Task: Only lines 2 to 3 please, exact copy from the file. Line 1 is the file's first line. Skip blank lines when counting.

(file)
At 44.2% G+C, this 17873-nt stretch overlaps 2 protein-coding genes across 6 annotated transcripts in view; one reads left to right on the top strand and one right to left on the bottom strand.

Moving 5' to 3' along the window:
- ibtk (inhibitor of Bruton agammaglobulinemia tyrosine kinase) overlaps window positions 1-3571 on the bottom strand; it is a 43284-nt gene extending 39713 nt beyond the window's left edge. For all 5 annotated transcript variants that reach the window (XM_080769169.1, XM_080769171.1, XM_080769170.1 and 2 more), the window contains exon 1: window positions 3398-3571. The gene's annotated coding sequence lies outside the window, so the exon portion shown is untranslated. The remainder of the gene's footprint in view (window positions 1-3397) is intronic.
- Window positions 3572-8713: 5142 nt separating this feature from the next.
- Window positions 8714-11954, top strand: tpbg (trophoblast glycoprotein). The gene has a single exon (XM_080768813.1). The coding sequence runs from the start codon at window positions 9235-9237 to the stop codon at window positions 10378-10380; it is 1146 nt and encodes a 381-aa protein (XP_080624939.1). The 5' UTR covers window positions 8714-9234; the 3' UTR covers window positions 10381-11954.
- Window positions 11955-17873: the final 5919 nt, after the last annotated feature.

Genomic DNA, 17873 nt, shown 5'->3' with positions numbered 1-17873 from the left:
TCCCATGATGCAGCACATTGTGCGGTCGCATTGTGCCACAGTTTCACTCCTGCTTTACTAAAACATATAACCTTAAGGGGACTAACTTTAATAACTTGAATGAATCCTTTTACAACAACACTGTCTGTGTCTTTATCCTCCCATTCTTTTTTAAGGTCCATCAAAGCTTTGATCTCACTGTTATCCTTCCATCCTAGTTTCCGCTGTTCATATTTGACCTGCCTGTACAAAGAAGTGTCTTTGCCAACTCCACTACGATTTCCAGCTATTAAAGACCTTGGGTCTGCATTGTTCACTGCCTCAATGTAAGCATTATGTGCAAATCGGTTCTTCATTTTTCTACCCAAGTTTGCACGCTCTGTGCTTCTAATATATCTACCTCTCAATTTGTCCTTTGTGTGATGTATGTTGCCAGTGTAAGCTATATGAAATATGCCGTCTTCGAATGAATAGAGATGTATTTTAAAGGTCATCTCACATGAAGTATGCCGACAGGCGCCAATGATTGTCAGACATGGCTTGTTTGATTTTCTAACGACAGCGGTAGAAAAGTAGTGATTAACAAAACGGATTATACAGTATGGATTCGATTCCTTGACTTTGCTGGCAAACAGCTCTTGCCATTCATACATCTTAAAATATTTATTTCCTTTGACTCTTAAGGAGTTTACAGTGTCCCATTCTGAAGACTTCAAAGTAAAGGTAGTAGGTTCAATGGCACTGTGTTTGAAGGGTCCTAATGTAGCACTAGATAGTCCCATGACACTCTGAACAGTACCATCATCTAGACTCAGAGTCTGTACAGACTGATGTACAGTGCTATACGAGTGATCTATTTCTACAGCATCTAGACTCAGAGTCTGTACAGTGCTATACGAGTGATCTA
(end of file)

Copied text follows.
Moving 5' to 3' along the window:
- ibtk (inhibitor of Bruton agammaglobulinemia tyrosine kinase) overlaps window positions 1-3571 on the bottom strand; it is a 43284-nt gene extending 39713 nt beyond the window's left edge. For all 5 annotated transcript variants that reach the window (XM_080769169.1, XM_080769171.1, XM_080769170.1 and 2 more), the window contains exon 1: window positions 3398-3571. The gene's annotated coding sequence lies outside the window, so the exon portion shown is untranslated. The remainder of the gene's footprint in view (window positions 1-3397) is intronic.